Let’s see, we made an IETF drinking game, because Aaron and I sat next to each other a lot and people say the same things over and over and the Mailing List talks about pickpockets and social tickets for sale. So luckily we didn’t actually drink every time, or we probably wouldn’t have made it here.

And these are my where-to-find-information links. And this is my favorite thing ever, you guys, and I think that we should have it everywhere. It’s Why Am I Talking, and then there’s the whole flow chart. Is it a new idea? No. Then why am I talking? Has somebody brought this up before? Yes. Then why am I talking? Anyway, it’s hilarious. I took a picture of it from my seat and I couldn’t help myself.

Vint Cerf: How come it only says please be concise and there’s nothing in there that says shut up?


Cathy Aronson: I think because why am I talking is a polite way of saying shut up.


Cathy Aronson: Anyway, that’s I think – that’s all I have. So I know it was kind of fast, but I guess it’s gone, it should be up permanently, that slide.



Cathy Aronson: Anybody have any questions? Or, Aaron, do you have anything you want to add? It’s a lot.

Vint Cerf: Aaron said I’ll drink to that.

Cathy Aronson: I know, right? I haven’t read the draft, but I want to say this. Oh, I have to drink to that. Anyway…

John Curran: Thank you, Cathy.


John Curran: We shall stay on time, and that means we go directly from Cathy to Dan Alexander who will give the Advisory Council On-Docket Proposal Report. Richard Jimmerson will do his presentation a little later.

Advisory Council On-docket Proposals Report

Dan Alexander: Good morning. Let’s see. Aha. So as John mentioned earlier, there’s two proposals that are in a recommended state. And the key point of that to remember is that these have evolved and are developed to a point where the AC feels that they’re actually ready to go to the Board if the consensus in the room agrees with that move.

The rest of the proposals that we’ll be talking about today are actually in their draft state. So these proposals are not ready to go to the Board and we’ve not moved them into that recommended state. So the main reason we’re here talking about them today is to get both opinions and feedback on how they should evolve or whether the Advisory Council should continue working on them or if people just feel that this is not the way they would like to go and the AC should abandon the efforts.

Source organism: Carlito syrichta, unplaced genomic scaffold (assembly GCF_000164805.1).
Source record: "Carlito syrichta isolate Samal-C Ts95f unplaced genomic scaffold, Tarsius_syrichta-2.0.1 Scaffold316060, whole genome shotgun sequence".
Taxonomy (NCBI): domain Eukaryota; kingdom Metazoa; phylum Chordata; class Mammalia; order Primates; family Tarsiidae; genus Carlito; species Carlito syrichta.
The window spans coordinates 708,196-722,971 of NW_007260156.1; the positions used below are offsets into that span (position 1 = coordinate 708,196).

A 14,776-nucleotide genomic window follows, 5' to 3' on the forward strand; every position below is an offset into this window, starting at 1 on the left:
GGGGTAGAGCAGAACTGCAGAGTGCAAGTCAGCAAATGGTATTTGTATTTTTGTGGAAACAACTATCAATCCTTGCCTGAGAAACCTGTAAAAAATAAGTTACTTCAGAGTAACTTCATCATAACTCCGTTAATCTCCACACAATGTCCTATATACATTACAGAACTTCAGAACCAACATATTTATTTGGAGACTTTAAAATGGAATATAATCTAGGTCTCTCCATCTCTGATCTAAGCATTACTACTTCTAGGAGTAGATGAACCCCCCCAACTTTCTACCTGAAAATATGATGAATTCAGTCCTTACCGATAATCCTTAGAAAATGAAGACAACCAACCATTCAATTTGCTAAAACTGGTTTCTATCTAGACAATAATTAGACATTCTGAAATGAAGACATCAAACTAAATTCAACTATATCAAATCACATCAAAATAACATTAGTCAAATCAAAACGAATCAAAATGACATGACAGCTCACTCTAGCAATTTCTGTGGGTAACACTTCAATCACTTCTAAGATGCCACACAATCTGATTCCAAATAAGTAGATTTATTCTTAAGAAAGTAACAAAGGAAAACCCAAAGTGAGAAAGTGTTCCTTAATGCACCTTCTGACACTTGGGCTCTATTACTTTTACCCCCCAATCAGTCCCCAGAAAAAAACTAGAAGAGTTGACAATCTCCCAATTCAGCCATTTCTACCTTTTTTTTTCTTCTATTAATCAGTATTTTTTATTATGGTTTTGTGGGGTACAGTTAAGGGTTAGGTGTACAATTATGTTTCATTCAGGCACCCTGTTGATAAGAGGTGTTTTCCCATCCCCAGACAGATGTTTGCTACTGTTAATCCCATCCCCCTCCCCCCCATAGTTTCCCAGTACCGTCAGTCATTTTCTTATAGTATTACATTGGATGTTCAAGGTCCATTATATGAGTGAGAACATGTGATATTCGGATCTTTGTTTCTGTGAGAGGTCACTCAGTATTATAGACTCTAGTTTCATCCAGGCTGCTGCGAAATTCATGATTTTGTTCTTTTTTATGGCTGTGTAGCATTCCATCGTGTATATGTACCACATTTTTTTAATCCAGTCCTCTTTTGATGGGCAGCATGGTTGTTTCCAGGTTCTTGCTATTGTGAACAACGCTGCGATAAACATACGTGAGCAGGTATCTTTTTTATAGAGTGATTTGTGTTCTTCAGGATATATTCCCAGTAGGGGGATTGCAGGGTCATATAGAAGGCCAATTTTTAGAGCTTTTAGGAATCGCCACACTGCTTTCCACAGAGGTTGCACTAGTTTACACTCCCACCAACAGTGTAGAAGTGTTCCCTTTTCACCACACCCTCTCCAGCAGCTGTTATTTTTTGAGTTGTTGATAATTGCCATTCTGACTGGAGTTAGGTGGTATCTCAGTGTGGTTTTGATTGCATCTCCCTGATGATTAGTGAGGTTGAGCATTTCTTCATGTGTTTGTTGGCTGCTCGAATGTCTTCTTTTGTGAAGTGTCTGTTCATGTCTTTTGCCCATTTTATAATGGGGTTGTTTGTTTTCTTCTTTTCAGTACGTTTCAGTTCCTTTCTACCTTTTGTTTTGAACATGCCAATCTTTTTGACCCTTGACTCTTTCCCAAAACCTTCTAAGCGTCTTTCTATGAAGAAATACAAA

It was also mentioned during lunch, when you’re all eating, there will be four tables around the room. And there’s a little sign on each of the tables. And what we do is we raise these topics so people can gather during lunch and either hear people’s feedback on the topic or provide their own.

And there will also be AC members sitting at these topics – or at these tables, so we can hear your input regarding these particular topics, because one table will be discussing the two drafts or the two proposals that are in a recommended state. There’s also two proposals on the docket that are discussing out-of-region use, because there’s been a running topic going on right now about ARIN resource holders who are using ARIN resources outside of the region and how those should be considered in evaluating requests or transfers.

There’s also a table topic about life after v4, since the free pool in the ARIN region is now depleted. We’re looking for input on what people think how the policies should evolve now that ARIN has no pool to distribute and we’re typically managing v6 requests and/or transfers.

And, finally, there’s the topic about micro assignments from Section 4.10. Section 4.10 is a policy in the Policy Manual about getting small allocations for v6 transition, where those small blocks can be provided by ARIN for 6 to 4 NAT deployments. So providers for several years to come would potentially have access to a small amount of v4 space to continue growing their networks.

A /10 of this address space was actually reserved for this purpose. But there’s – a question has been raised, and the conversation has been going on for some time, if these micro allocations are given, are they actually routable on the global Internet, because they’re smaller than what most people will accept as routes.